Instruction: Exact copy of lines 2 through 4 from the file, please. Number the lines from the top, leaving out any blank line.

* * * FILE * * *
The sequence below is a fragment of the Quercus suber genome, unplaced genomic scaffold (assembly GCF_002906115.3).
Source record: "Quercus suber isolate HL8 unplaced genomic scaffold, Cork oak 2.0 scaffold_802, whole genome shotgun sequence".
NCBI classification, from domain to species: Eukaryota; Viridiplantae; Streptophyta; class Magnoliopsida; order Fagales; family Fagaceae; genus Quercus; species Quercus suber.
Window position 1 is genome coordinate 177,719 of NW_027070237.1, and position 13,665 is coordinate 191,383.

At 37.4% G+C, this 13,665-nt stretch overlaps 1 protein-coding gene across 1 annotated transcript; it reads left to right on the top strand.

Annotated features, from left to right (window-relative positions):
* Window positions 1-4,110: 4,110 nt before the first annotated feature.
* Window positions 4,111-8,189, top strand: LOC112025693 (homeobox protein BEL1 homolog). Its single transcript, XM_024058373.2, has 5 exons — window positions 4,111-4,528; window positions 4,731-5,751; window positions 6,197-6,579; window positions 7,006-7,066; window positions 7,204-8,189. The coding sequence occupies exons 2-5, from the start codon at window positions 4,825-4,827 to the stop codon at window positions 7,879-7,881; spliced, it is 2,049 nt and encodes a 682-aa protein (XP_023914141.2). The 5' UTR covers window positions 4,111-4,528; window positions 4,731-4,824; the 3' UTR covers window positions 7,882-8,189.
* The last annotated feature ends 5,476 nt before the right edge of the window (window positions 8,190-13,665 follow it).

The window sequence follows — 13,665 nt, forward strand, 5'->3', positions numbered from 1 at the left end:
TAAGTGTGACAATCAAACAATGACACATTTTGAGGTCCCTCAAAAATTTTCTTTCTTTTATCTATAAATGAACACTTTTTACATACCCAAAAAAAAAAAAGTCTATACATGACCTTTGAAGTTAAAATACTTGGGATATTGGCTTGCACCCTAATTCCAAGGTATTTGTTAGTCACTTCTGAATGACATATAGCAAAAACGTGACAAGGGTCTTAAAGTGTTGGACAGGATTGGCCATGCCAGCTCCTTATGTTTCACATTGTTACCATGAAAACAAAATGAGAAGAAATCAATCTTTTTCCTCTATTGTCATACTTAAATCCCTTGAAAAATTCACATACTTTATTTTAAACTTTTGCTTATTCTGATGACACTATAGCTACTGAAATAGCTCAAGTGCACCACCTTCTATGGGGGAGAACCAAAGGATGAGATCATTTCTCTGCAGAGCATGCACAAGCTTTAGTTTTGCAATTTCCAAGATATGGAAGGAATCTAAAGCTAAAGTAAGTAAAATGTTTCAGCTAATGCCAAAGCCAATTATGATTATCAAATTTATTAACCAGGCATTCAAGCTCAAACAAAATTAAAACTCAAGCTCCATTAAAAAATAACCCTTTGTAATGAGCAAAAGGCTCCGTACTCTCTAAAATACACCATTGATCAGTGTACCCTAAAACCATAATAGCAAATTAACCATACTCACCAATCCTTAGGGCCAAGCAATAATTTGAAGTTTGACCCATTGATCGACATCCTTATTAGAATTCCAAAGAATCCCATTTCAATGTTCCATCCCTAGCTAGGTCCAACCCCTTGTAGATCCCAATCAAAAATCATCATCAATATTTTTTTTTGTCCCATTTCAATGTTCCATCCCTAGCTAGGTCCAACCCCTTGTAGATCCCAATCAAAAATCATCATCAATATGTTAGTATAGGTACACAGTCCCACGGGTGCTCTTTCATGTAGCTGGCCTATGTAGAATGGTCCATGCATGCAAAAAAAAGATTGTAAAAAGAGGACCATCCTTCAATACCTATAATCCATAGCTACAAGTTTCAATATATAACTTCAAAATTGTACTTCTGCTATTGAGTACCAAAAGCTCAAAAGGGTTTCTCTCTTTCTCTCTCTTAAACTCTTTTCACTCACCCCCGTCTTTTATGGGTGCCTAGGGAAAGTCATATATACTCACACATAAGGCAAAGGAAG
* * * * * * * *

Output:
Source record: "Quercus suber isolate HL8 unplaced genomic scaffold, Cork oak 2.0 scaffold_802, whole genome shotgun sequence".
NCBI classification, from domain to species: Eukaryota; Viridiplantae; Streptophyta; class Magnoliopsida; order Fagales; family Fagaceae; genus Quercus; species Quercus suber.
Window position 1 is genome coordinate 177,719 of NW_027070237.1, and position 13,665 is coordinate 191,383.